34. Sensor-laced clothing.
35. “Print and Pin” payment systems that uses a biometric mark (fingerprint) plus a pin number.
36. Smart plates, bowls and cups to keep track of what we eat and drink.
37. Smart trashcan that will signal for a trash truck when they’re full.
38. Ownership networks. As we learn to track the location of everything we own, we will also track the changing value of each item to create a complete ownership network.
39. Self-retrieving shoes where you call them by name, through your smartphone, and your shoes will come to you.
40. Smart mailboxes that let you know when mail has arrived and how important it is.
Even though healthcare is a bloated and bureaucratic industry, innovative entrepreneurs are on the verge of disrupting this entire industry.
41. Hyper-personalized precision-based pharmaceuticals produced by 3D pill printers.
42. Ingestible data collectors, filled with sensors, to give a daily internal health scan and report.
43. Prosthetic limbs controlled by AI.
44. Real-time blood scanners.
45. Peer-to-peer health insurance.
46. Facetime-like checkups without needing a doctor’s appointment.
47. Full-body physical health scanners offering instant AI medical diagnosis, located in most pharmacies
48. Intraoral cameras for smartphones for DYI dental checkups.
Artificial Intelligence (AI)
Much like hot and cold running water, we will soon be able to “pipe-in” artificial intelligence to any existing digital system.
49. Best selling biographies written by artificial intelligence.
50. Legal documents written by artificial intelligence.
51. AI-menu selection, based on diet, for both restaurants and at home.
52. Full body pet scanners with instant AI medical diagnosis.
53. AI selection of movies and television shows based on moods, ratings, and personal preferences.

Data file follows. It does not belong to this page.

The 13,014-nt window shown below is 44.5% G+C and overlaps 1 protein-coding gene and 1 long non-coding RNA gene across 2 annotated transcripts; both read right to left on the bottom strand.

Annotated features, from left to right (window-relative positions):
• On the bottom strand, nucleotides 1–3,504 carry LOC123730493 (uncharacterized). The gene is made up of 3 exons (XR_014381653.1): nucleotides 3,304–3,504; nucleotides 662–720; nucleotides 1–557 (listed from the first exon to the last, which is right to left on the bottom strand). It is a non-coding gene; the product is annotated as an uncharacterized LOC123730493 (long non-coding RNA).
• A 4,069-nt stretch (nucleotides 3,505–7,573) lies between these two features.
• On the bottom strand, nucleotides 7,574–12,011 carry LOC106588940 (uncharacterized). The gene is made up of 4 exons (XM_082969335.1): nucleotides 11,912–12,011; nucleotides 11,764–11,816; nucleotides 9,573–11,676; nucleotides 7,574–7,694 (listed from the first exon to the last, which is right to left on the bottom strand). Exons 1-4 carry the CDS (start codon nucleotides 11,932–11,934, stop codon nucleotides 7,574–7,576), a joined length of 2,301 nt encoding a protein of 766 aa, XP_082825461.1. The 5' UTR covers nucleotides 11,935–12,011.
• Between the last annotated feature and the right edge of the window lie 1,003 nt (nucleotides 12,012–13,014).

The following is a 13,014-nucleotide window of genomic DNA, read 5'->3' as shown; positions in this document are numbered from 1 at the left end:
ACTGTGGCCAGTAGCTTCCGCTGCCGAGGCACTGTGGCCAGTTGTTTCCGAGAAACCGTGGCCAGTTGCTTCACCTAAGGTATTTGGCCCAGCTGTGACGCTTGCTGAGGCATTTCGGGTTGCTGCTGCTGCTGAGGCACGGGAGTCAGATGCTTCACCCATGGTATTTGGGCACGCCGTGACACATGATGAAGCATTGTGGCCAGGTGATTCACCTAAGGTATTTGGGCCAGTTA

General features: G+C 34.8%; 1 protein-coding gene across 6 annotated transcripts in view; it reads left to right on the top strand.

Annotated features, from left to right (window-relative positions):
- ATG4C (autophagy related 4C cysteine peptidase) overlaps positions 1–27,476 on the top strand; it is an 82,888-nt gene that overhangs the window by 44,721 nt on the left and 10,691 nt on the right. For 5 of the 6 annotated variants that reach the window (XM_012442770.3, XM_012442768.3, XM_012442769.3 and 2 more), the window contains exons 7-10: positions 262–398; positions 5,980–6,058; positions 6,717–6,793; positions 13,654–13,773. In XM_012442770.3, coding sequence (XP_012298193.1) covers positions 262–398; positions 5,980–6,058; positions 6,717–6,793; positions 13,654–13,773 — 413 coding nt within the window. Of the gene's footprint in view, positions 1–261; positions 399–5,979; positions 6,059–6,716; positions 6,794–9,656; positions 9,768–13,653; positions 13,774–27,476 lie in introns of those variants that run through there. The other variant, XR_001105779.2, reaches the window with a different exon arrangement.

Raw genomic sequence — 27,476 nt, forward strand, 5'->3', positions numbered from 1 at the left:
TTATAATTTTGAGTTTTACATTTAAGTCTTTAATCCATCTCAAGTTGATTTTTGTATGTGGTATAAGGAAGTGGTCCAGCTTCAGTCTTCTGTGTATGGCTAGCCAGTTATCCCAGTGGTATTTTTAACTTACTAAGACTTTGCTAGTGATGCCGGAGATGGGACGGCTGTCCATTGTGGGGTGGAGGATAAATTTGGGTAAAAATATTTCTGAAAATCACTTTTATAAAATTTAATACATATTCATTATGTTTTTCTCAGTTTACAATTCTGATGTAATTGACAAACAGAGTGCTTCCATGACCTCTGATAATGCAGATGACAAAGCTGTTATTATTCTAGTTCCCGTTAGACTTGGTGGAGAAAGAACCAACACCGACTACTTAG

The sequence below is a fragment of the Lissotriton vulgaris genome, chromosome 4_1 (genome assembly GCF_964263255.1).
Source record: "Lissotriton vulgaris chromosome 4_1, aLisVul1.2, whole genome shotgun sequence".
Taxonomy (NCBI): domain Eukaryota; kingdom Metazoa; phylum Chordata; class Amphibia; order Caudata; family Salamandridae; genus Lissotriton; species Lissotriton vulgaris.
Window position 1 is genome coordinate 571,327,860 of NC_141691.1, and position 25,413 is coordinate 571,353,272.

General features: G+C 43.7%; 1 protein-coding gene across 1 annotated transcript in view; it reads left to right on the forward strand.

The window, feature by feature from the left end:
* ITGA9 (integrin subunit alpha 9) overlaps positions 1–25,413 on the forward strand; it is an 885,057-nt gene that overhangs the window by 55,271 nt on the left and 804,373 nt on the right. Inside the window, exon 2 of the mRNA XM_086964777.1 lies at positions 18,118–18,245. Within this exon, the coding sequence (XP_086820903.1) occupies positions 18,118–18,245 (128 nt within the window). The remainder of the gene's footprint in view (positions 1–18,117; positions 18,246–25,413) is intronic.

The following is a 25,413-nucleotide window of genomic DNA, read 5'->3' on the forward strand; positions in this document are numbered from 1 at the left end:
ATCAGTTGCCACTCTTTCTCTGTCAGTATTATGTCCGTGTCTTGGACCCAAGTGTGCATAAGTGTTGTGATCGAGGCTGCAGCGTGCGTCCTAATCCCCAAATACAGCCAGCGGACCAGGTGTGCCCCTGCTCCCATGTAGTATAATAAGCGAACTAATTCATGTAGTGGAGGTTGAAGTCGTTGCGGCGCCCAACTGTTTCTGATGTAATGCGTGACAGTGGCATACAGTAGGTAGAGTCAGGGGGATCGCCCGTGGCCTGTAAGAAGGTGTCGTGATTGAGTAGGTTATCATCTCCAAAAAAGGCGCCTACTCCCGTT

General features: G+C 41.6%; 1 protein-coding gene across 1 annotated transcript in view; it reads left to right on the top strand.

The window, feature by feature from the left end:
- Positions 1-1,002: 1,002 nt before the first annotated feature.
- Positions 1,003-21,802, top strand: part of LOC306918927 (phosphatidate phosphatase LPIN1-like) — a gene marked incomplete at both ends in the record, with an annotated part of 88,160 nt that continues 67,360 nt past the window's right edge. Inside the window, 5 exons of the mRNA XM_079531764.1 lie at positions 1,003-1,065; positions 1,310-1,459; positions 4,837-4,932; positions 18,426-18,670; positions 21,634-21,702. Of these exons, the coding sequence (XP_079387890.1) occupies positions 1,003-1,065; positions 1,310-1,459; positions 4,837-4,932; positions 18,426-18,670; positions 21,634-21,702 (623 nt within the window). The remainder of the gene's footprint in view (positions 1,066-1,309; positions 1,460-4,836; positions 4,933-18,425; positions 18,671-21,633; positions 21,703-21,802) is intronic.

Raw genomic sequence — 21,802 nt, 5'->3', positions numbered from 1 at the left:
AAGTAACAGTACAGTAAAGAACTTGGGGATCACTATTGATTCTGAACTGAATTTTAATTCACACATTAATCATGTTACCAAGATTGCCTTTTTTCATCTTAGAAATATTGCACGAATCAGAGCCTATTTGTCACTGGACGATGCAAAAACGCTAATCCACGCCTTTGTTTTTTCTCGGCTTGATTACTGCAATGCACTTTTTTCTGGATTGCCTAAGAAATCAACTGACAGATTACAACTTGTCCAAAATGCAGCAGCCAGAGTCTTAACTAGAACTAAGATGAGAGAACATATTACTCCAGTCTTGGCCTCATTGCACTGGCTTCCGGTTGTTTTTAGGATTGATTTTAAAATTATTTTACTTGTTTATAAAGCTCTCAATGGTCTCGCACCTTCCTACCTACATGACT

54. Much like the last item, AI music selection will be based on moods, ratings, and musical tastes.
55. AI sleep-optimizers will control all of the environmental factors – heat, light, sound, oxygen levels, smells, positioning, vibration levels, and more.
56. AI hackers. Sooner or later someone will figure out how to use even our best AI technology for all the wrong purposes.
Future transportation will come in many forms ranging from locomotion on an individual level to ultra high-speed tube transportation on a far grander scale.
57. Unmanned aviation – personal drone transportation.
58. 360-degree video transportation monitoring cameras at most intersections in major cities throughout the world.
59. Everywhere wireless. With highflying solar powered drones, CubeSats, and Google’s Project Loon, wireless Internet connections will soon be everywhere.
60. Black boxes for drones to record information in the event of an accident.
61. Air-breathing hypersonic propulsion for commercial aircraft. Fast is never fast enough.
62. Robotic follow-behind-you luggage, to make airline travel easier.
63. Robotic dog walkers and robotic people walkers.
64. Ultra high-speed tube transportation. As we look closely at the advances over the past couple decades, it’s easy to see that we are on the precipices of a dramatic breakthrough in ultra high-speed transportation. Businesses are demanding it. People are demanding it. And the only thing lacking is a few people capable of mustering the political will to make it happen.
As I began assembling this list, a number of items didn’t fit well in other categories.
65. Bitcoin loans for houses, cars, business equipment and more.
66. Self-filling water bottles with built-in atmospheric water harvesters.
67. Reputation networks. With the proliferation of personal information on websites and in databases throughout the Internet, reputation networks will be designed to monitor, alert, and repair individual reputations.
68. Atmospheric energy harvesters. Our atmosphere is filled with both ambient and concentrated forms of energy ranging from sunlight to lightning bolts that can be both collected and stored.
69. Pet education centers, such as boarding schools for dogs and horses, to improve an animal’s IQ.